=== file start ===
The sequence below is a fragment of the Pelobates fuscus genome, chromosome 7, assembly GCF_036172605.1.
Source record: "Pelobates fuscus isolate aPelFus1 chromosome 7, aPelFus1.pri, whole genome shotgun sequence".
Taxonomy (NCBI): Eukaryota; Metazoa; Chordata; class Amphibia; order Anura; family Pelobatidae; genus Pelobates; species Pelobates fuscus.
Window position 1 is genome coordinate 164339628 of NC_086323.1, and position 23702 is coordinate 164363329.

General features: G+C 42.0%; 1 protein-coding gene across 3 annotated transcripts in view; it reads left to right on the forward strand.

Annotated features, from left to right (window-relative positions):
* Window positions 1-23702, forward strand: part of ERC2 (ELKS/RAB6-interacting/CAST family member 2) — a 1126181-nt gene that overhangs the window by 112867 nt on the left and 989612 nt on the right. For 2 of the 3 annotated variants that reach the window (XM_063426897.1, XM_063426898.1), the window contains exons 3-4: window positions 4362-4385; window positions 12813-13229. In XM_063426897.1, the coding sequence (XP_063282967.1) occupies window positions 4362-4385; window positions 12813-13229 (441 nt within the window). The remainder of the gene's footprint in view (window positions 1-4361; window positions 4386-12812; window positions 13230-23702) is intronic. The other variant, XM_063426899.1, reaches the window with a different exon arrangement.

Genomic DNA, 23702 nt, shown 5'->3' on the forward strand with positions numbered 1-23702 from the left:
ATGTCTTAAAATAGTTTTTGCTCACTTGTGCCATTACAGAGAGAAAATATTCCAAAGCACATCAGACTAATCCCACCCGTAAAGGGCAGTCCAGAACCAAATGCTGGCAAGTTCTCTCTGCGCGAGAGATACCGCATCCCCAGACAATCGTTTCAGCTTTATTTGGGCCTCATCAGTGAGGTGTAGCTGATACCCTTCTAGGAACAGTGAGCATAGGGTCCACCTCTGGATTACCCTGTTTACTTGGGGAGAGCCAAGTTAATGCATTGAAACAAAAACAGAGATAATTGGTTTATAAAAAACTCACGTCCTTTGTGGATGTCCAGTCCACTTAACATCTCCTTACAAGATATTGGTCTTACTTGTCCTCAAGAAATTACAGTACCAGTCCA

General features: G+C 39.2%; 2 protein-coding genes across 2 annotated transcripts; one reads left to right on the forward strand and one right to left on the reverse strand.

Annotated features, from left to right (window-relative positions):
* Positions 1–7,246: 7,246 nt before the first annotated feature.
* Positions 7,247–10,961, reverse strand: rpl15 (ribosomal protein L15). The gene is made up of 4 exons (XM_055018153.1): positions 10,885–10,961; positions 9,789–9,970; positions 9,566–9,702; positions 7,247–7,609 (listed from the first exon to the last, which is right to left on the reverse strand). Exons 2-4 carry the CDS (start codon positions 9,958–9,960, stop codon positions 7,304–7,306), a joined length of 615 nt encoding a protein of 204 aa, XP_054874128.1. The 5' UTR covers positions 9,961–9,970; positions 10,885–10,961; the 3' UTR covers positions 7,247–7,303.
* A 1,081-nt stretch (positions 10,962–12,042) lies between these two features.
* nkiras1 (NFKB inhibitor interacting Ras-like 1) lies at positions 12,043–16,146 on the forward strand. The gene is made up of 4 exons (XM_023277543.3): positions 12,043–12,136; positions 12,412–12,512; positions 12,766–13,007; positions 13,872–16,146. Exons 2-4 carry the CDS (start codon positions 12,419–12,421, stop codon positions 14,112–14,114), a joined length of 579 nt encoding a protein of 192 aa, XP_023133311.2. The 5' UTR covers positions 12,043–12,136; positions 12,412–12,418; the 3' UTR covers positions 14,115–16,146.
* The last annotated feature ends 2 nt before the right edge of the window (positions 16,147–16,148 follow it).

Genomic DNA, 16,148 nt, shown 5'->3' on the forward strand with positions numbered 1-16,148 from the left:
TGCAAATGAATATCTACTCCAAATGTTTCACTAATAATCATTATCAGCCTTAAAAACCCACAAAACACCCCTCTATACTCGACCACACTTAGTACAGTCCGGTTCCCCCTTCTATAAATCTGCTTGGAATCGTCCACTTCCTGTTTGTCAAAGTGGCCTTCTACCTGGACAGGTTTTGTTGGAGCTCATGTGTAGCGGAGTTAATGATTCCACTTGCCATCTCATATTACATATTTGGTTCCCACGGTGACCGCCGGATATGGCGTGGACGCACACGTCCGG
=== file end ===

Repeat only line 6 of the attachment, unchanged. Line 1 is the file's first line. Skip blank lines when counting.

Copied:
Annotated features, from left to right (window-relative positions):